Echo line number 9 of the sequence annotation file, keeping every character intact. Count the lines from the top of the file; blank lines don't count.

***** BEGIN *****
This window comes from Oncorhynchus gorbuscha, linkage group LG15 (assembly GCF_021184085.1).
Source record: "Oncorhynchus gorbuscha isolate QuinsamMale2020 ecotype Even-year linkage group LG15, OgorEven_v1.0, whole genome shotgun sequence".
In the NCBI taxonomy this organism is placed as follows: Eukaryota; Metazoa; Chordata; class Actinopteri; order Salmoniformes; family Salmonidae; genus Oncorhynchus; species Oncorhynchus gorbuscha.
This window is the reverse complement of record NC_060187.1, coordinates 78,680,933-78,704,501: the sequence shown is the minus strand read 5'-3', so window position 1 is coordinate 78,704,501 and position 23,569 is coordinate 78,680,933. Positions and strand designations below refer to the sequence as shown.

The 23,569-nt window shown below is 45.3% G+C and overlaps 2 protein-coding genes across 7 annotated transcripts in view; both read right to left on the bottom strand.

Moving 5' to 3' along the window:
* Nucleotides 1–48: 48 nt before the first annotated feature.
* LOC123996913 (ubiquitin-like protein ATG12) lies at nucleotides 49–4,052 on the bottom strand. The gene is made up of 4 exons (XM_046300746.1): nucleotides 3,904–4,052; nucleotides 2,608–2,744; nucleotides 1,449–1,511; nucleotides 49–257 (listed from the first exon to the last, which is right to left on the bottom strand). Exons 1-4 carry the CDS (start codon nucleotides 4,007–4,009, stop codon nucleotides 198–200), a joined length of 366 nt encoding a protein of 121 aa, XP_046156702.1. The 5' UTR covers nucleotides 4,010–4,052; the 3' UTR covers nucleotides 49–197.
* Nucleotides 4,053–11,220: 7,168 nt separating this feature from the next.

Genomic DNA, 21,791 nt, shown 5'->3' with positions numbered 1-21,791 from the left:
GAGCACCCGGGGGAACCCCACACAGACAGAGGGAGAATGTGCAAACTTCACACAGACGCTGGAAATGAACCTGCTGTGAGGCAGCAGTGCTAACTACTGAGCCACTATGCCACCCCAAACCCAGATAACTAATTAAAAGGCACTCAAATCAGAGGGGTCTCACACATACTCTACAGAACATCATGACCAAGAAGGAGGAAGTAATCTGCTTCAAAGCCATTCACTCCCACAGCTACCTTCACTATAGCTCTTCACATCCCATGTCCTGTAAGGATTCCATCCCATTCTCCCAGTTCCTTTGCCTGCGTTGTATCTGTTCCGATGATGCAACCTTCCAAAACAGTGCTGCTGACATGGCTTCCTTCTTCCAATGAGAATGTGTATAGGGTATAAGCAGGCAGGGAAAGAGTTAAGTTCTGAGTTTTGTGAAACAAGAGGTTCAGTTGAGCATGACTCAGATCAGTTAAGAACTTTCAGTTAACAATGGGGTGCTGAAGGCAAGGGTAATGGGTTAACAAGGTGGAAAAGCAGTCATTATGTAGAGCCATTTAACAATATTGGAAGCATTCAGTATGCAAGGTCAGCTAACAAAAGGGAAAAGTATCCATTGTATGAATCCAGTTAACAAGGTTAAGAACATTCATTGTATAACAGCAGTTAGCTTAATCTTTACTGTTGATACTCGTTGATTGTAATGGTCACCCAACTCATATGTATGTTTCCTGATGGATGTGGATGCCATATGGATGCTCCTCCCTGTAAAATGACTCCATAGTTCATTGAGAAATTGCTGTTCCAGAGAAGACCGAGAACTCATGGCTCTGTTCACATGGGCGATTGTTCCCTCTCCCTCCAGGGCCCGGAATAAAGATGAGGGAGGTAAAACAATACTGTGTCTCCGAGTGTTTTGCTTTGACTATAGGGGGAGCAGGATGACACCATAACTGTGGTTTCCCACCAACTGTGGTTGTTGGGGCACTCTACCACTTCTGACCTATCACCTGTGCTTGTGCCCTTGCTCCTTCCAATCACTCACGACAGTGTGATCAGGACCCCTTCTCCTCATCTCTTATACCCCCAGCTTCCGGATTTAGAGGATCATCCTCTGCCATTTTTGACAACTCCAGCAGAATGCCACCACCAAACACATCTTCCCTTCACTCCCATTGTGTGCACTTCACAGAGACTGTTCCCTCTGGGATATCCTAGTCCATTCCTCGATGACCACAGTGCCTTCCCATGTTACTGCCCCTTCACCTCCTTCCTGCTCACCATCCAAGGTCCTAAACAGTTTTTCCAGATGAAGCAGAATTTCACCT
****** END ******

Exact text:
* Nucleotides 4,053–11,220: 7,168 nt separating this feature from the next.